The Green Desk
Growing Edibles in Containers
We have never grown an edible garden and would like to start by growing some edibles in containers. What is the best way to get started?
Container gardening is an easy, low cost, and child-friendly approach for growing fresh edible produce at child care centers. Children delight in growing and eating their own food and research shows that repeated exposure to healthy food options increases the likelihood of establishing healthy eating habits. Whether the center staff want to grow a few tasty herbs, a pot of strawberries, or lettuce and tomatoes for delicious salads, there are four keys for successful edible container gardening.
- Selecting containers: Edible plants can be grown in many different types of purchased, built, or recycled containers, as long as the container has adequate drainage and enough space for the mature plant(s), which is indicated on the seed package or plant tag. Think creatively about containers – a discarded dresser drawer, cooking pots, dish tubs, children’s wagons, and even shoes will work. Note: Edibles should never be grown in tires as toxins may leach into the soil and be absorbed by plants.
- Selecting the right edible plants: Many fruits, vegetables, and herbs grow successfully in containers. Page 3 of Be Healthy – Grow What You Eat includes a short list of edibles that do well in containers. For plants that typically need a lot of space, such as melons and pumpkins, a dwarf variety should be selected. For plants that climb, such as peas and beans, be sure to provide vertical support.
- Choosing the growing medium: The right soil is critical to the success of your container garden. Use a quality bagged potting mixture with the correct combination of potting soil and fertilizer to ensure that plants get off to good start and continue to thrive in containers. Using native soil in containers is not recommended because it may become compacted and will not provide enough nutrients to sustain plant growth.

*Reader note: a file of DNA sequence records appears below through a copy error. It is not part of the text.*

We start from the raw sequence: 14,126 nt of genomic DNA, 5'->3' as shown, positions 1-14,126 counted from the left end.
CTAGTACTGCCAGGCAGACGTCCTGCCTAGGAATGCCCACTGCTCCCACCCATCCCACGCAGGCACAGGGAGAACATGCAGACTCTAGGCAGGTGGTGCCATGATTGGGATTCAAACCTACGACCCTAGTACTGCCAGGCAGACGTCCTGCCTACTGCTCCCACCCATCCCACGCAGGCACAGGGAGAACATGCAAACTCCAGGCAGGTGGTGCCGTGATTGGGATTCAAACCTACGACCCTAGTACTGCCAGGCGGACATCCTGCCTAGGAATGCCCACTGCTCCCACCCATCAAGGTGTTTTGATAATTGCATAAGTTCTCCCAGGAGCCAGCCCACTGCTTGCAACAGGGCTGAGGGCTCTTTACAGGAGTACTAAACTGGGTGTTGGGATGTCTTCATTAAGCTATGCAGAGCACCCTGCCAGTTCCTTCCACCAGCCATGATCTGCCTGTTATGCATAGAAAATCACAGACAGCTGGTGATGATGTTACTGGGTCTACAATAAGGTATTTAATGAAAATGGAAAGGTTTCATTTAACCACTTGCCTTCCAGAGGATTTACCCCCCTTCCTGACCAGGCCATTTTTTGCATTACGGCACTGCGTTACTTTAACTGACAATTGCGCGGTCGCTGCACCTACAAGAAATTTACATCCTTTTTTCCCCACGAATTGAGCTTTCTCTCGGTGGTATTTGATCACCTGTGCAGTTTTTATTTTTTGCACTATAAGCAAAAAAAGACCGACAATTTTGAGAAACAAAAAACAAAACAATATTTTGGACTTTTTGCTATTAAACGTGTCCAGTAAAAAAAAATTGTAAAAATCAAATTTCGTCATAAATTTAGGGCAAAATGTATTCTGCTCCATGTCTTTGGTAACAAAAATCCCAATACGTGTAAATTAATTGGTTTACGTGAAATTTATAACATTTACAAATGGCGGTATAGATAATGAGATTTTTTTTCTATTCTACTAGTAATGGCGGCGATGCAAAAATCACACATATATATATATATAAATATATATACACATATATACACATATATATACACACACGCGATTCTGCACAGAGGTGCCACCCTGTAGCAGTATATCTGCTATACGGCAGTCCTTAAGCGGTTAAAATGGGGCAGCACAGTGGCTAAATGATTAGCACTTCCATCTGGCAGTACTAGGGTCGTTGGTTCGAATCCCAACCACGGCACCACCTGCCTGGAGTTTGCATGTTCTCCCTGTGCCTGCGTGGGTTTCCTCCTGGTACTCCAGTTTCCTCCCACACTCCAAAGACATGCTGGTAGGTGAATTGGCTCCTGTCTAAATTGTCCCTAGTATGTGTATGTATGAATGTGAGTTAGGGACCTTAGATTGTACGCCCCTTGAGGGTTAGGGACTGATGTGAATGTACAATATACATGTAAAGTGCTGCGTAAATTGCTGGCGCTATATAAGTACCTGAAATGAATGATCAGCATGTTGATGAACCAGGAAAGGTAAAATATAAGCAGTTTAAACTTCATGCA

- Providing the right growing conditions: For summer harvest, vegetables and fruits should be planted after the region’s last frost date. Different edibles grow best during different seasons, making it possible to garden year-round (Vegetable Planting Guide). All fruits and vegetables grown in containers require frequent watering to remain evenly moist and added nutrition, via liquid fertilizers, to ensure robust growth and production.
Once edibles have been successfully grown in containers, consider growing them in raised planters next growing season. Invite the children to help plant, water, and tend the garden and you will be growing healthy children for years to come.
Peppers grow in a repurposed bucket at Munchkin Academy, Buxton, NC.
Peppers grow in repurposed buckets at Munchkin Academy, Buxton, NC.
Edible herbs and flowering annuals grow in recycled washing machine drums at Montessori Children’s School, Jacksonville, NC.
- Be Healthy – Grow What You Eat. Albertson, A., Neill, K., Revels, E. North Carolina Cooperative Extension, February 2004.
- Container Gardening for Kids. Talmage, Ellen, Curtis Bruce. Sterling Publishing Company, April 1997.
- How to Create a Container Garden for Edibles in the North Carolina Piedmont. Richter, K. NC State University. North Carolina Cooperative Extension, 2012.
- Successful Container Gardens. Oguto, M., N. Pollard, J. Scherer, J. Shuster, and G. Stack. University of Illinois Extension.
- The Bountiful Container. McGee, R.M., Stuckey, Maggie. Workman, 2002.
- The Vegetable Gardener’s Container Bible: How to Grow a Bounty of Food in Pots, Tubs, and Other Containers. Smith, Edward C. Storey Publishing, 2011.
- Starting Seeds in the Spring.